Good News: Popping The Pill Fights Cancer

As if you needed another reason to support a pro-choice, pro-contraception, pro-female health candidate in the upcoming election (not to mention in local races which are nearly as important), a 40-year study has concluded that taking the birth control pill cuts long-term risk of cancer — cancer of any kind, that is — by up to 12%. The study, conducted by British researchers, followed 46,000 women beginning in 1968, and concludes that though taking the pill increases the risk of breast cancer while you take it and for about five years after you stop, the real cancer preventative benefits kick in 15+ years after cessation of usage.

Because most women who take the pill start taking it in their teens and early 20's, usually stopping in their late 20's when cancer is less common, the majority of women will see this cancer-fighting benefit. Additionally, the study shows that women who take the pill for eight years or less (as most women do), are no more likely to get breast cancer than other women, and also have a significantly less risk of developing endometrial cancer and ovarian cancer. However, ladies who've been popping the pill for longer than eight years, do take note — doing so does increase your risk of cervical cancer. Considering about 24% of women aged 16-49 are on the pill, all of this is seriously important for Jezebel's readership, not to mention, you know, us.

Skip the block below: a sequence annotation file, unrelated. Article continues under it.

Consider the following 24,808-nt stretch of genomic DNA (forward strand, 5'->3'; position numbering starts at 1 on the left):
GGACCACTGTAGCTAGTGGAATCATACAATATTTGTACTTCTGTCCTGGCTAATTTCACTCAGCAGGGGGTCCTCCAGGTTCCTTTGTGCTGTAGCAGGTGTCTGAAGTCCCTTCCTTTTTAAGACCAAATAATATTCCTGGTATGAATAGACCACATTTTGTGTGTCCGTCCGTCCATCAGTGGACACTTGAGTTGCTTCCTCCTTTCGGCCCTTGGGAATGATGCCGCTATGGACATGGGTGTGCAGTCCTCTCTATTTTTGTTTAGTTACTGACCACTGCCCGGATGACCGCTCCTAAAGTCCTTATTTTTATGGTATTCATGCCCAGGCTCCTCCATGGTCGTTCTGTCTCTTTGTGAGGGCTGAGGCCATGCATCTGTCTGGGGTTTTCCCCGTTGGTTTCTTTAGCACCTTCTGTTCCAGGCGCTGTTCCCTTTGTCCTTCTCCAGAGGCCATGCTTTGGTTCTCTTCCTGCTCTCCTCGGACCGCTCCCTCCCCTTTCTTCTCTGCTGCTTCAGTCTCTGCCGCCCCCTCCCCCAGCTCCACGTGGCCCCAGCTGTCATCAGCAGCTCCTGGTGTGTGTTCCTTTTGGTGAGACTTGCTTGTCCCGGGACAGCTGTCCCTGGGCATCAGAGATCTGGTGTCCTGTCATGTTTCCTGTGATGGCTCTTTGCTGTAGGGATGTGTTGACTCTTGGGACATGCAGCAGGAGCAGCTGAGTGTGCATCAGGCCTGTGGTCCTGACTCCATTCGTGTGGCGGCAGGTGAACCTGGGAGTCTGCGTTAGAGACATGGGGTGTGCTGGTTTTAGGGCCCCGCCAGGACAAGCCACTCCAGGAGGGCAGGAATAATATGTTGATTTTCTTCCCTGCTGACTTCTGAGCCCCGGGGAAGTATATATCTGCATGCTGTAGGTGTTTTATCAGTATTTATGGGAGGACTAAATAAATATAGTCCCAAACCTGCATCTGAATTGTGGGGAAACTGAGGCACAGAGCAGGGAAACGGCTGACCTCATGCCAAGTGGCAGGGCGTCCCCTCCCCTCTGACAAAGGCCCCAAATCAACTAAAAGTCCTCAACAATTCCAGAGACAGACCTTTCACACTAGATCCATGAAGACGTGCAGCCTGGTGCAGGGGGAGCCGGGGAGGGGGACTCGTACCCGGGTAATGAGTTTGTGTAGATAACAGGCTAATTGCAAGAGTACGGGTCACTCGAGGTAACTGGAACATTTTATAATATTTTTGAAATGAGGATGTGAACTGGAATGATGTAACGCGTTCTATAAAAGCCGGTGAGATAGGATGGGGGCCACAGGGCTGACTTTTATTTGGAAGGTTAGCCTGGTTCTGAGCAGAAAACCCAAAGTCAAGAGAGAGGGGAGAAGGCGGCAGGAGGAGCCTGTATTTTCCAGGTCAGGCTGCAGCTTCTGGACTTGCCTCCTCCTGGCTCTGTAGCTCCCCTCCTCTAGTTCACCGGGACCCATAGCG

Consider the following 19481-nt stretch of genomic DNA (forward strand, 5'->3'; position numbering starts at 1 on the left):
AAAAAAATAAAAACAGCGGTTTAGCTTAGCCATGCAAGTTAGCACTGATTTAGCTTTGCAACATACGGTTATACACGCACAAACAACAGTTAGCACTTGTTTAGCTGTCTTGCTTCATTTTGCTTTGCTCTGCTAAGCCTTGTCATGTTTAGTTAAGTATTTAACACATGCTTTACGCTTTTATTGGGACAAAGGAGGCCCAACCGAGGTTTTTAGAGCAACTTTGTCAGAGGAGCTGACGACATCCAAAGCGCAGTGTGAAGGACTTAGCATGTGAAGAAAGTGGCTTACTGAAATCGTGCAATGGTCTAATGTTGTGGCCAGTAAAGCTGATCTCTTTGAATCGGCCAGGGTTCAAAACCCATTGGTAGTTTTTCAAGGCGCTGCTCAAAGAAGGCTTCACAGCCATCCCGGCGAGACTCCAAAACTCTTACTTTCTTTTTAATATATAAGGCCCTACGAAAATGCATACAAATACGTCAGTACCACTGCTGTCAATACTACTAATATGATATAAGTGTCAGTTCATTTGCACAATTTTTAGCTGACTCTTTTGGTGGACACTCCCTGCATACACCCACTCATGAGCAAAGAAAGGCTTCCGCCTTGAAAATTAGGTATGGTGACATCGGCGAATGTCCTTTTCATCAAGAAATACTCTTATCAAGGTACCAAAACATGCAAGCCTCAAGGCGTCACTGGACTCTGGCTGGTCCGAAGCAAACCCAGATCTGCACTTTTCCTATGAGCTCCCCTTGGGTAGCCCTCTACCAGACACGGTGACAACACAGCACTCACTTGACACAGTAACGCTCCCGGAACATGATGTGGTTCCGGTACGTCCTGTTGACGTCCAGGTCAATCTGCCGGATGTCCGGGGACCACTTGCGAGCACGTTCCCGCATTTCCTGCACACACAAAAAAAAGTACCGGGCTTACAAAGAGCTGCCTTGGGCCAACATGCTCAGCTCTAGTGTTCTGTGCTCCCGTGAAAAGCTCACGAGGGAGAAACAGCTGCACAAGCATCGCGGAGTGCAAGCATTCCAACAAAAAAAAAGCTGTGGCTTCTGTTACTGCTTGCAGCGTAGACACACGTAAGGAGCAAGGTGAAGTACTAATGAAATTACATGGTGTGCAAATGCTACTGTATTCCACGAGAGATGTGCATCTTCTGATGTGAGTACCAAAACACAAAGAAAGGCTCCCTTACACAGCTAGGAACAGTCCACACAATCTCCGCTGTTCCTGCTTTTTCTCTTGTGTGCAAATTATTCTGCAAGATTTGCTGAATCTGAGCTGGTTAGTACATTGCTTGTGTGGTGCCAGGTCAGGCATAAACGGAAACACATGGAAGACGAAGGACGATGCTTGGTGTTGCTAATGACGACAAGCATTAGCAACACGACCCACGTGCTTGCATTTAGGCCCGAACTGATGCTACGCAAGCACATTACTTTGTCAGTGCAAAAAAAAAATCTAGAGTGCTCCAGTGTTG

The Pill: New Evidence Shows It Helps Prevent Against Cancer [Guardian UK]

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